Yeah, that’s a great question. And it allows me to pivot to a another topic that’s very important here. manufacturers that we sell to our experts in subtractive, and additive machining, right, so you understand 3d printing, that’s a form of additive manufacturing, you understand that a CNC machine is a subtractive process that takes a piece of material, a block of material, and removes portions of that material to create the finished parts, those are the manufacturers in America that we are targeting. And what they’re really, really good at and wake up every day to go to work to do is to perfect that process. Because the better you are at that process, the higher the quality part you produce, the higher the profits, the lower the scrap, the higher employee morale because they feel like they’re making a solid contribution every day. And so they’re 100% focused on manufacturing materials, we come to the table knowing that that’s their expertise, and that their expertise is not data science, we bring the data science to the table and marry it up with the material transformation. And we do this digital transformation for them. And we want to they asked us in these focus groups very specifically, they said, Please do not ask our operators to be data input operators, instead of machine operators, we want our operators to stay focused on machining, and not focused on giving you the information that you just tabulate and feed back to us that’s not helpful. The other thing they said was that machine utilization, while interesting is not at the core of what we’re looking for, we need something bigger, better, simpler, stronger to indicate visually, which way our production environment is headed. And so two important things came out of that the Prime Directive for data, nomics was Do not ask operators to input data, let’s get the data directly from the machine. And so we focused only on the data set that was coming from the machine and any auxiliary information that was being produced from sensors around that machine, on that machine, etc. And the other was, we needed to present them with a user interface that presented in the exact same logic flow, that they think about their business and how they manage their business every day. And so the culmination of all that was what we call data anomic fusion. And when we started to present that to customers in the field, as we came back out with the the launch of the product in early, alpha and beta phases of the software, they said to us, when they saw the the early instantiation of the product that they asked us, how many years have you worked in a machine shop? How many years have you worked in manufacturing? We said, none? Yeah, I wasn’t there. And they said, none. We’ve never worked in a manufacturing environment. Well, then how do you know how I think about my business? This is an exact mirror image of the way I think about my business. And you presented data to me in that flow and logic pattern. The point is that the product needed to deliver to the customer, a point and click environment, which said, I’m going to give you a visual cue on whether you’re doing well to benchmark or poorly to benchmark. If you’re doing well, to benchmark you’re well suited to ignore that production cell work. So if you’re not doing well, to benchmark, that’s where you need to focus your energy. And you need to focus the the scant few manufacturing engineers that you have working at the company to go solve problems. So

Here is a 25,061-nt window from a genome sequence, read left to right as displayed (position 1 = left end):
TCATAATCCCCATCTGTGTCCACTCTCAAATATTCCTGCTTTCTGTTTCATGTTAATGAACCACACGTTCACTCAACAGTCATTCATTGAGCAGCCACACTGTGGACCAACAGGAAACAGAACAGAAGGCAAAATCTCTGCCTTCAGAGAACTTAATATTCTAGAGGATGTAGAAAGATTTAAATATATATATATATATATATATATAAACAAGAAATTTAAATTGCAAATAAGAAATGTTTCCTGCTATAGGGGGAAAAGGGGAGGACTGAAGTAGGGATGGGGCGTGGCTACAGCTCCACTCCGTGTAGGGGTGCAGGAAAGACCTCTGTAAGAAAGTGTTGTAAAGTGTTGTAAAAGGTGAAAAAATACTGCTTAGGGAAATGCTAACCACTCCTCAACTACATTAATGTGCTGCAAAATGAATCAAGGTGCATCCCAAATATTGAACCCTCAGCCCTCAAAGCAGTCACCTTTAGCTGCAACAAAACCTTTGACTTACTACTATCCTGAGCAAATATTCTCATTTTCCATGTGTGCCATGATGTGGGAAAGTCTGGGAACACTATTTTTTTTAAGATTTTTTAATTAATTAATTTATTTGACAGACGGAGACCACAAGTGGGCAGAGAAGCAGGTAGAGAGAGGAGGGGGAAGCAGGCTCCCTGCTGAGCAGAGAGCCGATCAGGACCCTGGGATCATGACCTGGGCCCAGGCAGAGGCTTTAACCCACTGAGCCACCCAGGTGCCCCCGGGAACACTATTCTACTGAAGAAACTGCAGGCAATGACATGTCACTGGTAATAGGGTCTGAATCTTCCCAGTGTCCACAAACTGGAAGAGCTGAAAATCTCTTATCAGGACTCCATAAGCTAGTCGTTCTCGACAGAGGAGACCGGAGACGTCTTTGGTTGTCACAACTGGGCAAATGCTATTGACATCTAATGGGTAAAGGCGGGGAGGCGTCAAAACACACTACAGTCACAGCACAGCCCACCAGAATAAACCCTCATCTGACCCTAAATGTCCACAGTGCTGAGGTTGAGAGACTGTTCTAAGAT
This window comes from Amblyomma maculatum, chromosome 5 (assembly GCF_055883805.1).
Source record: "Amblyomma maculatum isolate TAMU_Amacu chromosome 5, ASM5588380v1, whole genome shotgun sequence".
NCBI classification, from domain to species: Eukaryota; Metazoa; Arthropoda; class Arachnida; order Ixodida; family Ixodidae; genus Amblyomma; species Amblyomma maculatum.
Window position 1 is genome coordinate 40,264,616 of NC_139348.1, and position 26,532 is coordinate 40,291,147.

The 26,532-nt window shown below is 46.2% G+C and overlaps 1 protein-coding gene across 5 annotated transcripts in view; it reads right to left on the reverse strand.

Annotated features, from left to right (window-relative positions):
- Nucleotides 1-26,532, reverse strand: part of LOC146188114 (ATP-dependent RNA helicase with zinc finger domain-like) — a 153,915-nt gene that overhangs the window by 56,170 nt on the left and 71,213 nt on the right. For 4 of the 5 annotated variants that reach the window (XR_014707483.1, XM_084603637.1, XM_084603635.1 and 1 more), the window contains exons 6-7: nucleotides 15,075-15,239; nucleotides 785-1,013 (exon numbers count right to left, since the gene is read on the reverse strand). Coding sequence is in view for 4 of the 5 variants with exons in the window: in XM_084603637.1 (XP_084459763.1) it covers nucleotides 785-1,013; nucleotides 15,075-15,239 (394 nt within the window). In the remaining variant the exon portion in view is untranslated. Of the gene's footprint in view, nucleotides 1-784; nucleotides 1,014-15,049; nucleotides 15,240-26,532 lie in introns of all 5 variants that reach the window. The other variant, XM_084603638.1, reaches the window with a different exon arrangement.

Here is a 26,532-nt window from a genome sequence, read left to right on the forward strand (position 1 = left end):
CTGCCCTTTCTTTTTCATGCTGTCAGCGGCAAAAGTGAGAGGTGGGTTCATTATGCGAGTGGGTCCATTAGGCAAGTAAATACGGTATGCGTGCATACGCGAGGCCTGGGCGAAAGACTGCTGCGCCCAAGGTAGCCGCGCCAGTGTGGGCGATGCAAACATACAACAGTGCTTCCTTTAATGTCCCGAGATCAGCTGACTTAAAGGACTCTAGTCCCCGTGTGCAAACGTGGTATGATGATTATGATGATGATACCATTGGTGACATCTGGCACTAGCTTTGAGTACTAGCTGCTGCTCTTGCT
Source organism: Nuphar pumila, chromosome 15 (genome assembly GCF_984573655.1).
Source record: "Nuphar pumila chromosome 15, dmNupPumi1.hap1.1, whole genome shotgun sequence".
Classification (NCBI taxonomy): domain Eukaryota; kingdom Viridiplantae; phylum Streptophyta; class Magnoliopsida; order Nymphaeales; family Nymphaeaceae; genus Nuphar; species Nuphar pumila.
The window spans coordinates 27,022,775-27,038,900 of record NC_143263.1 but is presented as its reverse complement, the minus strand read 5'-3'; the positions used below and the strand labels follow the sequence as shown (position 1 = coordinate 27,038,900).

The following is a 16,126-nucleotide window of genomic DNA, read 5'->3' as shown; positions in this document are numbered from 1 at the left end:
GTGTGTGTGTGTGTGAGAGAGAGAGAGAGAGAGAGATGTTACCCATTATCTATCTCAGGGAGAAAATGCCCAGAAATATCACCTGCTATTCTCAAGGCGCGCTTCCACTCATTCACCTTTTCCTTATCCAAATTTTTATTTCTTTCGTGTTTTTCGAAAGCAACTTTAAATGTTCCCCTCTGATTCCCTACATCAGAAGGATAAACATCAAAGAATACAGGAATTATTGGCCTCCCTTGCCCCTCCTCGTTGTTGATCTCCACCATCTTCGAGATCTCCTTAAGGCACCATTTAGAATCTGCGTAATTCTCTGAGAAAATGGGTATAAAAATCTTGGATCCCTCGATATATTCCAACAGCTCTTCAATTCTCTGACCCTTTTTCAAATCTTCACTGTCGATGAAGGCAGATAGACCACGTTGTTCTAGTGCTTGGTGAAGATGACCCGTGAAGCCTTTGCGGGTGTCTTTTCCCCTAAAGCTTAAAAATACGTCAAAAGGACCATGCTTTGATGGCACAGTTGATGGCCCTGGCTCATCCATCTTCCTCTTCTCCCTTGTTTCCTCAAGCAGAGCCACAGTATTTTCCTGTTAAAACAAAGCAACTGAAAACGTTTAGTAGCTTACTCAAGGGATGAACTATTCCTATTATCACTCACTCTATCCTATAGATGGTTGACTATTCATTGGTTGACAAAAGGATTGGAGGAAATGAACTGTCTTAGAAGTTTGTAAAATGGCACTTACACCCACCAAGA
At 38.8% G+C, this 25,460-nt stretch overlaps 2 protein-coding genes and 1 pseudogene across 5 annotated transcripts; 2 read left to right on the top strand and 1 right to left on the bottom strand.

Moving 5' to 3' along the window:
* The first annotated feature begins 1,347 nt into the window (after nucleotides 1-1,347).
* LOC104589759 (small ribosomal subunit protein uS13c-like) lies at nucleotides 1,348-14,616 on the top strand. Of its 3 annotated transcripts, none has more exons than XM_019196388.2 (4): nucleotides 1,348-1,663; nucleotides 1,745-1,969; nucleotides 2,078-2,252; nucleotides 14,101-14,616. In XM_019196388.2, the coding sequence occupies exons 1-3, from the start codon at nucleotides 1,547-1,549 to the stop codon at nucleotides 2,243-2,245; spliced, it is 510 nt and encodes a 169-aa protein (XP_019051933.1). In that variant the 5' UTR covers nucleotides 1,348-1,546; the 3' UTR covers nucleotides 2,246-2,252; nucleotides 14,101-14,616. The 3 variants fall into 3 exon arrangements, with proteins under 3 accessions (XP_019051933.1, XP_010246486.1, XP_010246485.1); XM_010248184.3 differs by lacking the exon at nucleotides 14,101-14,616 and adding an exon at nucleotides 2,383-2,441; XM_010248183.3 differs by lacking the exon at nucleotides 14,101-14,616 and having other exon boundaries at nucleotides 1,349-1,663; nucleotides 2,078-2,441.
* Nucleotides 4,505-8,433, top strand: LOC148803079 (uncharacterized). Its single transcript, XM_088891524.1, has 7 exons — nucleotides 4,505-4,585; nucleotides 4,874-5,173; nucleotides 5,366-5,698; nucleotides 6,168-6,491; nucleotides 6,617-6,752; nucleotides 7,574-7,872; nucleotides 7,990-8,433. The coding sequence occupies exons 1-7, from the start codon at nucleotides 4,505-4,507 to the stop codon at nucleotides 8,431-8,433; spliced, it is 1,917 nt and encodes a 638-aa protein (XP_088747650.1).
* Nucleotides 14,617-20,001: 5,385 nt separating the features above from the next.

Alexander Ferguson 19:15